— Rob Frehse and Elizabeth Joseph, CNN
(CNN)Kentucky Attorney General Daniel Cameron Tuesday night suggested the grand jury in the Breonna Taylor case could have made an “assessment about different charges,” in an exclusive on-camera interview with CNN affiliate WDRB.
“They’re an independent body,” Cameron said in the interview. “If they wanted to make an assessment about different charges, they could’ve done that. But our recommendation was that Mattingly and Cosgrove were justified in their acts and their conduct.”
Officers Myles Cosgrove and Jonathan Mattingly were two of the three officers involved in Taylor’s death. Taylor, an EMT, was killed in her own home when the plainclothes officers executed a “no-knock” warrant.
— Credits & Context
In the United States, a no-knock warrant is a warrant issued by a judge that allows law enforcement to enter a property without immediate prior notification of the residents, such as by knocking or ringing a doorbell. In most cases, law enforcement will identify themselves just before they forcefully enter the property. It is issued under the belief that any evidence they hope to find can be destroyed during the time that police identify themselves and the time they secure the area, or in the event where there is a large perceived threat to officer safety during the execution of the warrant.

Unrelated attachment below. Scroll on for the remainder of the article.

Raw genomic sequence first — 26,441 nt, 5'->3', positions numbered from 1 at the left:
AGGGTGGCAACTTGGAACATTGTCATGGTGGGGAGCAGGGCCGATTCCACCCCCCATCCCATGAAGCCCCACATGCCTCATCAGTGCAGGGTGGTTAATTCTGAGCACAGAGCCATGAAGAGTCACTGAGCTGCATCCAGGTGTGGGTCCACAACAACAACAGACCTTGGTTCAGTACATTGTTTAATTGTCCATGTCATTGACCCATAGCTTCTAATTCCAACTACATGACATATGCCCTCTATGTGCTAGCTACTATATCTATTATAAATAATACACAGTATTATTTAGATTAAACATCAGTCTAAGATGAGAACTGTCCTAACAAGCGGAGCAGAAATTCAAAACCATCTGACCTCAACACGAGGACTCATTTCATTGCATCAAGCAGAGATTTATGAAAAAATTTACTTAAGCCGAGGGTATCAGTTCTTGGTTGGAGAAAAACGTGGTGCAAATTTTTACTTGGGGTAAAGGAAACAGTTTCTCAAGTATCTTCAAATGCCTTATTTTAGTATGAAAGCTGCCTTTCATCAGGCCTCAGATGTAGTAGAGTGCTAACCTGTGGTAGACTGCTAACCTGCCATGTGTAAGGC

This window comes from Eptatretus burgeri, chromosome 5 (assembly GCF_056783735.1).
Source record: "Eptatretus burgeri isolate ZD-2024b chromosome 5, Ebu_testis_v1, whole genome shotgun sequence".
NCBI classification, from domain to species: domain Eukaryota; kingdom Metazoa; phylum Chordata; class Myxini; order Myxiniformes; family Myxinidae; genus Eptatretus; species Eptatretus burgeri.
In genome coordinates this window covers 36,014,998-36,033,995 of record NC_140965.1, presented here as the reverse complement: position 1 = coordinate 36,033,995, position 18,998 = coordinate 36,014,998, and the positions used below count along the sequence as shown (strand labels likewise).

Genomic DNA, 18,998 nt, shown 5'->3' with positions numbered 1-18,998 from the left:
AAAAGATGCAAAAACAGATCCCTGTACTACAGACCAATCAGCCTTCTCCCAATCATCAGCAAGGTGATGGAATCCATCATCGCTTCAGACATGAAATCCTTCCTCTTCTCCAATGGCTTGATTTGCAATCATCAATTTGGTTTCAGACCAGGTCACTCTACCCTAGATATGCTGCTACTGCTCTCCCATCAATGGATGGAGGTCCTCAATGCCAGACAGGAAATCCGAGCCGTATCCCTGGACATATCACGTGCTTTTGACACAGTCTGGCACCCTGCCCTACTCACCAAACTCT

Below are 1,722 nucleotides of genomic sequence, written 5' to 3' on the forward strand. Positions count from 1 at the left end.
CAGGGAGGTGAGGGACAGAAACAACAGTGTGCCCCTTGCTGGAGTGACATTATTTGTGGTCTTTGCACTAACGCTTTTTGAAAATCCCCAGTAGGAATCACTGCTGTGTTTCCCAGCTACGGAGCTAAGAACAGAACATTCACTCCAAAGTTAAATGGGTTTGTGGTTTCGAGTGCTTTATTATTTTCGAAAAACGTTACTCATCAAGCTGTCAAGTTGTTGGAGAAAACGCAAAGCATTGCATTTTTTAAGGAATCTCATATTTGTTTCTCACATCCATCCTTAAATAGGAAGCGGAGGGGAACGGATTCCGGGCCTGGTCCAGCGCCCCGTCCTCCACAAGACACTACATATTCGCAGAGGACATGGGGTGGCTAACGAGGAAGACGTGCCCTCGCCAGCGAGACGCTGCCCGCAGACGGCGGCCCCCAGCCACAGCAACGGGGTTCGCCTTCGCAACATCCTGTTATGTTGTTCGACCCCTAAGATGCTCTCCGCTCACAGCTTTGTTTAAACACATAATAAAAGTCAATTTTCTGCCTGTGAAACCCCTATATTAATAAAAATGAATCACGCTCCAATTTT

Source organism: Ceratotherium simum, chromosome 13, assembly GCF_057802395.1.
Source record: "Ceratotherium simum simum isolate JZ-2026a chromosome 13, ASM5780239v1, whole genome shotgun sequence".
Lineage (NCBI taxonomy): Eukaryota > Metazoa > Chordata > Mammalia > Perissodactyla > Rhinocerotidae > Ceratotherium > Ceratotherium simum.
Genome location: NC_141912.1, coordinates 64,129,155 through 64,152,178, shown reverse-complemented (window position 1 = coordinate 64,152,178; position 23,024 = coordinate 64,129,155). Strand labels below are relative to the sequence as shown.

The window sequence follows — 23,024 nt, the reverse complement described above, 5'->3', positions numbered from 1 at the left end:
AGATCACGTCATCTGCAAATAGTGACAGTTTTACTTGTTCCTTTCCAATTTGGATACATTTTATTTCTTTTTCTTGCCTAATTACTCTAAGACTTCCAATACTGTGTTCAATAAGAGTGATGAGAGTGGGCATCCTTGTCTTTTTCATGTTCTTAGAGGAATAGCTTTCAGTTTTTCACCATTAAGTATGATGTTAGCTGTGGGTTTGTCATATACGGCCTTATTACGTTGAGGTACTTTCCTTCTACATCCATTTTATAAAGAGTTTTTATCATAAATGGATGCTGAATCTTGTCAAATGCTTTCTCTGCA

Use of no-knock warrants has increased substantially over time. By one estimate, there were 1,500 annually in the early 1980s whereas there were 45,000 in 2010.
Source – No-knock warrant (Updated: 27 September 2020) Wikipedia. Available at https://en.wikipedia.org/wiki/No-knock_warrant: (Accessed: 27 September 2020)